I was alone in the car. I made sure of that before I let the tears flow. Moments like these catch me off-guard, my reaction cannot be predicted. It was an ordinary day, a completely normal Monday, and I’d just driven past the scene of a car accident.
It’s always unexpected, really. A siren wails in the distance as I’m on my way home. I only half-register it. Then the sound building, the urgency mounting. It has my attention now. Cars are moving aside to let the ambulance pass.
I do the same. Then immediately feel my heart skip a beat, before remembering that my husband isn’t with me. No need to tense as I watch the red and blue flashing lights race on ahead to the latest emergency. No need to hold my breath and gently ask if he’s okay. No need to worry about the flashback it’d likely evoke. He’s not here. This is not hurting him.
But before I can put it from my mind, I am here. The ambulance hasn’t, as expected, carried on well ahead to an unseen drama. It’s right here, stopping the traffic with its U-turn to join the other crews and emergency services who have already arrived. And the scene is hectic. People. Activity. Debris. Disfigured arrangements that were cars only minutes ago, still hiding their drivers and passengers.
Eyes front, I tell myself. Concentrate on my car, my driving, this side of the road. So I hardly see a thing. I barely absorb any details.
But my mind wants to keep on seeing, and I can’t seem to stop it. I’m not seeing the shocked bystanders. Or the mess of vehicles. Or the injured passengers.
I’m seeing only the paramedics. Calmly, but expertly assessing the grievous injuries that occurred in a split second.
I’m seeing only the police officers. Calmly, but efficiently managing the frantic trauma scene.
I’m seeing only the SES volunteers. Calmly, but adeptly cutting into the mangled vehicle to reach the injured.
But there is nothing calm about this scene. Nothing other than the calm emergency service workers. And the feeling is utterly overwhelming. Like a torrent, it floods over me.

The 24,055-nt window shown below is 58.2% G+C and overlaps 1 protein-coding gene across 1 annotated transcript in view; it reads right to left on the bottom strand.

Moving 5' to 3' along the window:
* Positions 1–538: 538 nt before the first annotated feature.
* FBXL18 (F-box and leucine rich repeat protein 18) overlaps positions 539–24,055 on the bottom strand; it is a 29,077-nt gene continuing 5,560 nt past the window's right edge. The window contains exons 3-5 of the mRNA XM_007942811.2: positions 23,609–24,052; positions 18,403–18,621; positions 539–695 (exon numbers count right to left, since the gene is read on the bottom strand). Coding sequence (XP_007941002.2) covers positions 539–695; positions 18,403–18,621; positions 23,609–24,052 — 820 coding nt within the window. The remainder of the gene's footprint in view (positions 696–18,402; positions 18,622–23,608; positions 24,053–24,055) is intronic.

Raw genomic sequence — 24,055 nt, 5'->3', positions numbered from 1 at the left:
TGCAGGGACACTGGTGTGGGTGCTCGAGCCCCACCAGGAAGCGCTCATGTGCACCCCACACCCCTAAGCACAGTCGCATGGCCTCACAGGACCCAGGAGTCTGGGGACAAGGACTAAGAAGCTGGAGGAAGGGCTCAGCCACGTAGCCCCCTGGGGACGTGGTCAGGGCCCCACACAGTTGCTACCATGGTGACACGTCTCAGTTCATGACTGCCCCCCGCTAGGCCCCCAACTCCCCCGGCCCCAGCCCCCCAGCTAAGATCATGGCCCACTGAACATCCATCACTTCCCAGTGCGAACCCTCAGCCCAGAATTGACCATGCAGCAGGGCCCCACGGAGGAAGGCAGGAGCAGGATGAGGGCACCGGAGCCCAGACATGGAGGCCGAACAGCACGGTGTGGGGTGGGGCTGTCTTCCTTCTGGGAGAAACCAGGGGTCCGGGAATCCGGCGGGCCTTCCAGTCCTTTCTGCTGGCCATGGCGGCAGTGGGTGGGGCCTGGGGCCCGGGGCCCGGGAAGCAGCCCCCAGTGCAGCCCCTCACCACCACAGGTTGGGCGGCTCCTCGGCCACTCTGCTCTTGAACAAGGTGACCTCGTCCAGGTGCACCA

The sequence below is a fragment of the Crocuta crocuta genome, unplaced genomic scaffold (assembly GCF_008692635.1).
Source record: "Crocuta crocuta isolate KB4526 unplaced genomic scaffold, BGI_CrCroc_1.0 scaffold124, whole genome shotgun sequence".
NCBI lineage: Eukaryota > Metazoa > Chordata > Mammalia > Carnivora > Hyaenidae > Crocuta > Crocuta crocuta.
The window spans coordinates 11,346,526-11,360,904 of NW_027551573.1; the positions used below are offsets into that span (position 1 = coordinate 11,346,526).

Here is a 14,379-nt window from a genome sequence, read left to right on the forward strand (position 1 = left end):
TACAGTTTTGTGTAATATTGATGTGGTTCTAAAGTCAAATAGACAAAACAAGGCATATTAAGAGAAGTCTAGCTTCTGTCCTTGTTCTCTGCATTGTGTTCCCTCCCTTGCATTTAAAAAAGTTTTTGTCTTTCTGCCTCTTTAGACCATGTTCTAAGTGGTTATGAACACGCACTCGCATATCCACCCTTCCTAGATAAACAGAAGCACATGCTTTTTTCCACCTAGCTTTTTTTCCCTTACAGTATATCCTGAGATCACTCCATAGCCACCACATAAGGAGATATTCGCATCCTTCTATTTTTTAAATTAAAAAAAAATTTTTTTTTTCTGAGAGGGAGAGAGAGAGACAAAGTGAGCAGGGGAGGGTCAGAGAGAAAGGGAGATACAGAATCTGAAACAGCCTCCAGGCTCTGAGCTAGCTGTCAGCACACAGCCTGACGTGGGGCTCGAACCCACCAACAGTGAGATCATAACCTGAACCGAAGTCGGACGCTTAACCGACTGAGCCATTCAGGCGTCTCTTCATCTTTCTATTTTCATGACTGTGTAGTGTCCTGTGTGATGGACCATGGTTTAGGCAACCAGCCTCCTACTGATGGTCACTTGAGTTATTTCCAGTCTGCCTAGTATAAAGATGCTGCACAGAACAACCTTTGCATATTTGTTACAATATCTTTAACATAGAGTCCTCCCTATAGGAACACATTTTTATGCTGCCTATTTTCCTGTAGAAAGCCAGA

Which SES volunteer here is counting down the hours until they can close the door on today and lose themselves in the welcome oblivion of drink. They will drain every bottle, but even that won’t be enough to wash away the endless memories haunting their mind.
Which police officer here has just been tipped over the edge? Holding it together, barely, until the end of this job, or this shift, before numbly finding their way home as a shattered mess. They will never again put on their uniform.
Which paramedic here is already so broken that, after today, they don’t need to look for another reason. They can remain calm here, only because they are comforted by knowing that their unbearable pain will soon have its end. They will be released.
Trauma is a stone dropped in a pond, and its ripples will carry on long after the stone has touched the bottom.
Which wife will have to endure the torment generated by her husband’s alcohol abuse? Which husband will struggle to comprehend why his wife needs to leave her career, and then leave him? Which child will say goodnight to their father with an extra-tight hug, never realising it will be the very last time?
Alone in my car, there is no way to stop the tears. I cry for all the ripples. I cry because we are these ripples.
And I know there will never again be a time when I will not cry over the ripples.
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